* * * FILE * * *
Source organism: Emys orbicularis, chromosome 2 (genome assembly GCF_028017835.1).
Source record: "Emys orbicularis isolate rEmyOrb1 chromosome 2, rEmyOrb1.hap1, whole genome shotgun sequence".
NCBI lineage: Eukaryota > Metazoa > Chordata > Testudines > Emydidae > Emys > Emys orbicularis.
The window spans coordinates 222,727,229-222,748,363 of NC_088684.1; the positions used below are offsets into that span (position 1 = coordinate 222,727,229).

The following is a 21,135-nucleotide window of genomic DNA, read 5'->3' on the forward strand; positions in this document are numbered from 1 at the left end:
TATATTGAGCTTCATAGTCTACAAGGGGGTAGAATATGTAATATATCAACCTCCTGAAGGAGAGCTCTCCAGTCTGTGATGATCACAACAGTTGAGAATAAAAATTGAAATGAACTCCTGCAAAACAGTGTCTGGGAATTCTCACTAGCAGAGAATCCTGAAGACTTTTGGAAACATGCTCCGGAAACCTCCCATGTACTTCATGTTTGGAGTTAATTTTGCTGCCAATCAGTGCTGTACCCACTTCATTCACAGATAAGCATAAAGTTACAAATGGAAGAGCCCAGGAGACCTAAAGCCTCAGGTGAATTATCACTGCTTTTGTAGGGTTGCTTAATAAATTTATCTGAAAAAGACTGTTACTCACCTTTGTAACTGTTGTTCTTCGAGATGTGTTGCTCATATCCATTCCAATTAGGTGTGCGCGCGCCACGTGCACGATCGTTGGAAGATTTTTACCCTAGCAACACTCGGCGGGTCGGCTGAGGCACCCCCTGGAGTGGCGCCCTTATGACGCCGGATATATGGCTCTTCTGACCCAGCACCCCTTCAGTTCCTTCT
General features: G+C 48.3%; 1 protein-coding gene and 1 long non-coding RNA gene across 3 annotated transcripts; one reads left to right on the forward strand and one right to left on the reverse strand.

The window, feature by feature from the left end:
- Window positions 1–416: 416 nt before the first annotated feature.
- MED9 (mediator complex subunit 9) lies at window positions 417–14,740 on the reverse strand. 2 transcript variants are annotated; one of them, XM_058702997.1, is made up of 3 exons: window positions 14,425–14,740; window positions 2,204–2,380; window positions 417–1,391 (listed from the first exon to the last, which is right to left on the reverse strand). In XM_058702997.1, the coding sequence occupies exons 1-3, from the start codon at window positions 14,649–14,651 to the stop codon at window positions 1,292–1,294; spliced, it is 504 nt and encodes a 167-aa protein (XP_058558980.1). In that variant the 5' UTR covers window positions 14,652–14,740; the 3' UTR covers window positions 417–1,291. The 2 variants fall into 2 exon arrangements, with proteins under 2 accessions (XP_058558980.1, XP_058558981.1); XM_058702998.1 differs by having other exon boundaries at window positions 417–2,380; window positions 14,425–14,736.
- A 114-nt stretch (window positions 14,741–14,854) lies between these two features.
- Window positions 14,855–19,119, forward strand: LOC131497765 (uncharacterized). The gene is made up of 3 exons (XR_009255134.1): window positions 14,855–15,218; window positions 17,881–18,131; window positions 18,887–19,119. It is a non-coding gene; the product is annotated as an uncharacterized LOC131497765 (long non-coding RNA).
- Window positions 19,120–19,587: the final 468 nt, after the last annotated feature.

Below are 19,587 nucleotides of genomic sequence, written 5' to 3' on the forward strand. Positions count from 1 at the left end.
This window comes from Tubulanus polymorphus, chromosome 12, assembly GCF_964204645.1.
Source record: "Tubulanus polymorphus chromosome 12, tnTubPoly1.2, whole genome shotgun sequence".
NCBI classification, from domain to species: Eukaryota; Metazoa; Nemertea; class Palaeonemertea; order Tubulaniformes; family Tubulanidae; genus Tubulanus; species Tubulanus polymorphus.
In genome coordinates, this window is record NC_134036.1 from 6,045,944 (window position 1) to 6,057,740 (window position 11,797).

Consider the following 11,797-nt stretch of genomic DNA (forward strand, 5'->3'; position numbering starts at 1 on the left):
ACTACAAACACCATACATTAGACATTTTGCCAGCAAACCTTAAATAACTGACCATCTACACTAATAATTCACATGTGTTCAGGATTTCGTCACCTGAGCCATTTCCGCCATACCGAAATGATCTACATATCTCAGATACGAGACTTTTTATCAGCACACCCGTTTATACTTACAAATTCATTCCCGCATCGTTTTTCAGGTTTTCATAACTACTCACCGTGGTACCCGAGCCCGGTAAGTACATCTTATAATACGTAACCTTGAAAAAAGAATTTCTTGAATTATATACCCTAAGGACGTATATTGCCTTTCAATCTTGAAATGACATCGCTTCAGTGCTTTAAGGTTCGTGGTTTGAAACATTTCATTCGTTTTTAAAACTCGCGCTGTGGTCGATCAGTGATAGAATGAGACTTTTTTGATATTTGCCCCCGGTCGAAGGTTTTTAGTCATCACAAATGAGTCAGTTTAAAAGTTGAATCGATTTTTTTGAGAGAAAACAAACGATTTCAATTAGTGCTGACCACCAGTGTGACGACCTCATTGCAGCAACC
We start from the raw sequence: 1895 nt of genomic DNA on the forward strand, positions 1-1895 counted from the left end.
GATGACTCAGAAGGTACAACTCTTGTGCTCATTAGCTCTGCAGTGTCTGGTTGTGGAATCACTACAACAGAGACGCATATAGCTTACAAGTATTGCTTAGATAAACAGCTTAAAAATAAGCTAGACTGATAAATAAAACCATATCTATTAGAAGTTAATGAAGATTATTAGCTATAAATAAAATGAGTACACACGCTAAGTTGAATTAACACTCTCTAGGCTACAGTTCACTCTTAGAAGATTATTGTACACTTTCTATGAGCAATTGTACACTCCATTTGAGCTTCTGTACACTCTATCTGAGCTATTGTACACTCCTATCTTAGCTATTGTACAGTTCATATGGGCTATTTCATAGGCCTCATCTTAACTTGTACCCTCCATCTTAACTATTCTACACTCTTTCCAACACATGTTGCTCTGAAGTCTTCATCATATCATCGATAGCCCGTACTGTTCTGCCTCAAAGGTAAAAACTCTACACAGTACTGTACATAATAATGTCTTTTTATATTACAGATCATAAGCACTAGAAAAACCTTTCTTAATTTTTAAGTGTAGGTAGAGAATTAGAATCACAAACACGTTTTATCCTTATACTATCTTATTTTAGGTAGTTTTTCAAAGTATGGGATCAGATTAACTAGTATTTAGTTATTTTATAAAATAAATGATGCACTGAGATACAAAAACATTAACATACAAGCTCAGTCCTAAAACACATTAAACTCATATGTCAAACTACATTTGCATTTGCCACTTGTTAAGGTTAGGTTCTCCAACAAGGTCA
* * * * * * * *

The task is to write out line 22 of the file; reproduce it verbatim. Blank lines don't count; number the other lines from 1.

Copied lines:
GATGACTCAGAAGGTACAACTCTTGTGCTCATTAGCTCTGCAGTGTCTGGTTGTGGAATCACTACAACAGAGACGCATATAGCTTACAAGTATTGCTTAGATAAACAGCTTAAAAATAAGCTAGACTGATAAATAAAACCATATCTATTAGAAGTTAATGAAGATTATTAGCTATAAATAAAATGAGTACACACGCTAAGTTGAATTAACACTCTCTAGGCTACAGTTCACTCTTAGAAGATTATTGTACACTTTCTATGAGCAATTGTACACTCCATTTGAGCTTCTGTACACTCTATCTGAGCTATTGTACACTCCTATCTTAGCTATTGTACAGTTCATATGGGCTATTTCATAGGCCTCATCTTAACTTGTACCCTCCATCTTAACTATTCTACACTCTTTCCAACACATGTTGCTCTGAAGTCTTCATCATATCATCGATAGCCCGTACTGTTCTGCCTCAAAGGTAAAAACTCTACACAGTACTGTACATAATAATGTCTTTTTATATTACAGATCATAAGCACTAGAAAAACCTTTCTTAATTTTTAAGTGTAGGTAGAGAATTAGAATCACAAACACGTTTTATCCTTATACTATCTTATTTTAGGTAGTTTTTCAAAGTATGGGATCAGATTAACTAGTATTTAGTTATTTTATAAAATAAATGATGCACTGAGATACAAAAACATTAACATACAAGCTCAGTCCTAAAACACATTAAACTCATATGTCAAACTACATTTGCATTTGCCACTTGTTAAGGTTAGGTTCTCCAACAAGGTCA